Peru looks into the abyss.
The Andean country has witnessed this month the succession of three presidents in ten days, a furious youth protest in the streets (with two dead and dozens of seriously injured) and a worsening of the discredit of institutions such as Congress and the Constitutional Court.
The "Peruvian model", based on a high-performance neoliberal economy, widespread corruption and a chaotic political system, is suffering the worst crisis in two decades.
Only the very special Peruvian circumstances allow us to explain why Congress removed President Martín Vizcarra last day 9. With 105 votes in favor of the “vacancy”, 19 against and four abstentions, Congress overthrew the head of State by appealing to an obscure mechanism constitutional law, "permanent moral incapacity", in reference to alleged acts of corruption committed by Vizcarra as governor of the southern region of Moquegua.
The president of the Congress, Manuel Merino, acceded to the presidency of the Republic.
And the box of thunder was opened.
Thousands and thousands of young people took to the streets to protest against what they considered a coup.
Vizcarra was a popular man, despite his controversial handling of the pandemic.
"We did not defend Vizcarra, what we did was oppose some congressmen who put their personal interests before those of the country," explains María Fernanda González, president of the Federation of Students of the Pontifical Catholic University.
The police acted brutally.
Inti Sotelo, a 24-year-old tourism student, and Bryan Pintado, 22, a law student, died until he had to leave the university.
“We are proud that they call us Generación del Bicentenario,” says González.
Peru will celebrate its 200 years of existence in 2021.
The youthful fury, backed by the citizenship according to the polls, ended the short-lived presidency of Manuel Merino.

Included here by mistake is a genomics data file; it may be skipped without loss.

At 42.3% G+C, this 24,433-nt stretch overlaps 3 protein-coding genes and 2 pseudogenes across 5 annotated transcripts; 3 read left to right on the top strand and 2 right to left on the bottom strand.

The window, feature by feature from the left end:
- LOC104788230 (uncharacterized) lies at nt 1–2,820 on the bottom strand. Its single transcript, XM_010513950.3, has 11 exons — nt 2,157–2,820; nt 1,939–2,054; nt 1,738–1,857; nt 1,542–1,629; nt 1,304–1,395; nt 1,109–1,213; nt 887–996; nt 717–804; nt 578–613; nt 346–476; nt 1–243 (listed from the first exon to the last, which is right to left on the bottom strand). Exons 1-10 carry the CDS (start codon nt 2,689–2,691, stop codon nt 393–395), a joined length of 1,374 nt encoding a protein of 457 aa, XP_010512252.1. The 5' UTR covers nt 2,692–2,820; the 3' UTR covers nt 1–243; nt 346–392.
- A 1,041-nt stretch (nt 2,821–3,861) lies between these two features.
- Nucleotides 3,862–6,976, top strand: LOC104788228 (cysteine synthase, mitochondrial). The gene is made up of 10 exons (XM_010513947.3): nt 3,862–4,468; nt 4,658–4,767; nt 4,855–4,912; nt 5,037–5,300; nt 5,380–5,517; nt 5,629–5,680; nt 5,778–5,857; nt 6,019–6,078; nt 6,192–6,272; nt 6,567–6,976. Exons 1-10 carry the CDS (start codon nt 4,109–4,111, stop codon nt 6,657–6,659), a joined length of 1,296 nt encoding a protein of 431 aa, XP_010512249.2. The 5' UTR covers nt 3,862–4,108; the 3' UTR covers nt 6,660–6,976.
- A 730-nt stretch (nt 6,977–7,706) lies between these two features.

“All of Peru is in mourning, these events must be thoroughly investigated,” Merino declared on the 15th when he resigned, five days after his appointment.
Many suspicions hung over the way he had come to power.
The Congress had already made a failed attempt months ago to overthrow President Vizcarra and the question was raised to the Constitutional Court of whether the use of such a confusing formula to oust the president was legitimate.
Last Friday, the Constitutional Court decided, by four votes to three, not to decide.
He implicitly reasoned that the damage had already been done and that a decision contrary to the actions of Congress would have turned Merino and his colleagues into coup plotters, with the corresponding criminal consequences.
Ernesto Blume, the most influential member of the court, declared that it was better for the "moral incapacity" to remain unclear and washed his hands.
(The headquarters is called, since colonial times, Casa de Pilatos).
By then many parliamentarians had made an act of contrition, acknowledging their mistake, and had already assumed as president Francisco Sagasti, a reformist deputy (Purple Party), without criminal stains on his file and with clean hands because he was part of the minority that did not supported the removal of Vizcarra.